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Sports Medicine

While acupuncture may seem like a new alternative modality for sports injuries it has in fact been a primary treatment in sports related injuries for centuries.  Much of Chinese Medical first aid came from the Shaolin Monasteries where monks practiced Kung Fu as a type of “moving meditation.”  As the monks became famous for their martial arts fighting prowess, it became fashionable to attack a Shaolin Monk when they came out of the monastery on their begging rounds, to show your fighting ability.  The monks would reluctantly defend themselves.  They would beat the attacker up, bring them back to the monastery, set their bones, and treat their sprains and strains and bruises in an attempt to lessen their karmic debt.

Today we frequently treat acute and chronic pain with painkillers allowing us to continue despite our body’s efforts to tell us to stop.  Medications may help you to return to your sport but may often cost you the ability to perform long term.  Acupuncture and Chinese medicine has proven itself to be a safe, effective alternative to not only relieve acute pain and injury but used regularly can help reduce or eliminate common and recurring injuries.

Sprains (ligament involvement) and strains (muscle of tissue) of the joint and surrounded tissue are the most common sports related injuries.  Typical inflammatory response may include pain, swelling, reduced range of motion, redness and/or skin discoloration.  Prolonged inflammation can cause scar tissue formation and may prevent regain of proper joint mobility.  Because capillaries tend to open under needle treatment acupuncture improves the circulation of blood and thus can cleanse muscles of lactic acid — which produces the sensation of muscle soreness and fatigue — faster than the natural process would.  Acupuncture treatment also has been found to increase the production of endorphins, a substance produced naturally in the body that increases the feeling of happiness and well-being.  The effect of acupuncture on the central nervous system is well documented and shows how effectively it influences things like immune and inflammatory responses, blood flow, body temperature and blood pressure, just to name a few.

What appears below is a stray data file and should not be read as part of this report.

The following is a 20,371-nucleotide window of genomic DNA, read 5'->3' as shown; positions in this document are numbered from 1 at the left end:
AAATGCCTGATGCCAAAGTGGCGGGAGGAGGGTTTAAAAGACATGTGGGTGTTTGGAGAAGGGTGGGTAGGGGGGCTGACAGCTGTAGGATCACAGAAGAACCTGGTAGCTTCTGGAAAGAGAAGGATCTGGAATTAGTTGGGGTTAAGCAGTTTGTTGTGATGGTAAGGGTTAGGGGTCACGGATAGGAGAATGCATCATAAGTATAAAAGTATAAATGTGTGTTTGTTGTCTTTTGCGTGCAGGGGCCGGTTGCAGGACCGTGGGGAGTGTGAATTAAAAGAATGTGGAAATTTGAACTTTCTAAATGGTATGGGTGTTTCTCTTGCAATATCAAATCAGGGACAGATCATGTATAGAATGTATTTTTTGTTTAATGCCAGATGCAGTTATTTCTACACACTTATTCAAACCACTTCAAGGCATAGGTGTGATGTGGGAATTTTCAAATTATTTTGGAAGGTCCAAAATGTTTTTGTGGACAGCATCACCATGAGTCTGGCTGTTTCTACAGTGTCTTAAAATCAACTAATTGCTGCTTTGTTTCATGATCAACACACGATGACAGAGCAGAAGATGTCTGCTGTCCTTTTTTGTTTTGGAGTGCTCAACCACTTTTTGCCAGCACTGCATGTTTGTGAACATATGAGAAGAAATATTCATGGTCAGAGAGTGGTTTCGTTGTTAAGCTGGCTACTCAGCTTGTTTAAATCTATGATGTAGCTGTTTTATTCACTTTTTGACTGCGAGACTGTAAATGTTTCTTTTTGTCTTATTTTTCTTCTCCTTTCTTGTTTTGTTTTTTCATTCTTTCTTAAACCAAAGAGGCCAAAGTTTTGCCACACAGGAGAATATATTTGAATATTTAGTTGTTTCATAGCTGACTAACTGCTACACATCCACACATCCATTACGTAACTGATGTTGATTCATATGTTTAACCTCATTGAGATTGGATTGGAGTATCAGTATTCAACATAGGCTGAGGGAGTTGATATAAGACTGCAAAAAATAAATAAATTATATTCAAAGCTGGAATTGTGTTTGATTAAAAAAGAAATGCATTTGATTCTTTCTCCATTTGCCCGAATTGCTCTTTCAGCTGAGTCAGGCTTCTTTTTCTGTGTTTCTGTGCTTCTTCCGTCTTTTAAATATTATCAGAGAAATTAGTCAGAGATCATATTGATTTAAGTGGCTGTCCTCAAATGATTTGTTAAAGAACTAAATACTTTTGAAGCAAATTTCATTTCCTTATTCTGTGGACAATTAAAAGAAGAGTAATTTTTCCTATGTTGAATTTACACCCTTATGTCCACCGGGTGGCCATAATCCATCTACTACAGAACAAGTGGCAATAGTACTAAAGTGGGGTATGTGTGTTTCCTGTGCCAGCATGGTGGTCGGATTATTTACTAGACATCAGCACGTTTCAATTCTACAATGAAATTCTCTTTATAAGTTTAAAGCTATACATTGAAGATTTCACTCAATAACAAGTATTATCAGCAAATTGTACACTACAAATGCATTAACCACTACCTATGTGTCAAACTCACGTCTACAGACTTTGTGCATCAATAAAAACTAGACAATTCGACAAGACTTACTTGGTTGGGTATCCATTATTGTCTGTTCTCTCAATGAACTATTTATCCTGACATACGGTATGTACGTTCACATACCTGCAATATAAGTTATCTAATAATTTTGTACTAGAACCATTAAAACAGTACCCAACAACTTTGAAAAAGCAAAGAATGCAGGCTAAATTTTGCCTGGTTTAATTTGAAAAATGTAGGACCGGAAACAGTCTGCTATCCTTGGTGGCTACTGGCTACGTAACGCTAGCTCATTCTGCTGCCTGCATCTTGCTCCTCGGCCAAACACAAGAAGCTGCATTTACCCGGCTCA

From a Chinese perspective pain is result of a stagnation of Qi and/or blood most frequently in sports due to traumatic injury or repetitive stress.  The inflammatory response causes a slow down or blockage in the vital energies of the body such as blood, lymph, neurotransmitters, hormones, metabolic fluids etc… also known as Qi.  The stagnation of Qi causes the body to function inefficiently and/or painfully and in sports result in subpar performance or if serious enough prohibit participation completely.  Restoration of the flow of the vital energies of the body with the use of acupuncture and Chinese herbal medicine can provide safe and effective relief of injury as well as give a competitive edge in overall performance.  Strengthening the flow of Qi in the meridians not only repairs damage done but allows optimum nourishment to tendons, muscles, organs and bones.

Professional athletes are making regular acupuncture treatment part of their training regiman for the treatment and prevention of injury:

  • Pittsburgh Penguins star Jaromir Jagr, who played for the Czech Republic in the Olympics in Nagano, used acupuncture to get over a groin injury last season.
  • NBA guard Muggsy Bogues used it to relieve chronic knee pain
  • Paul Kariya Captain of the Mighty Ducks of the NHL, who battled post-concussion syndrome for three months, credits twice-weekly acupuncture treatments for his recovery from headaches and dizziness.”
  • New York Yankees pitcher A.J. Burnett suffered from a ruptured ligament in his thumb, a bone bruise, a stress fracture in his right foot, a right shoulder strain, and a host of other injuries that could derail a pitcher’s career. Burnett states, “I found that I responded really well to the acupuncture, how that treated my body and my nerves, and the release of stress.”
  • Baltimore Ravens safety Will Demps regards acupuncture as a definite asset to his training. “In my extensive off-season workouts, I have noticed a difference in my balance and agility since receiving acupuncture,” Demps said. “I feel my muscles have been ‘turned on’ and are firing on all cylinders.”
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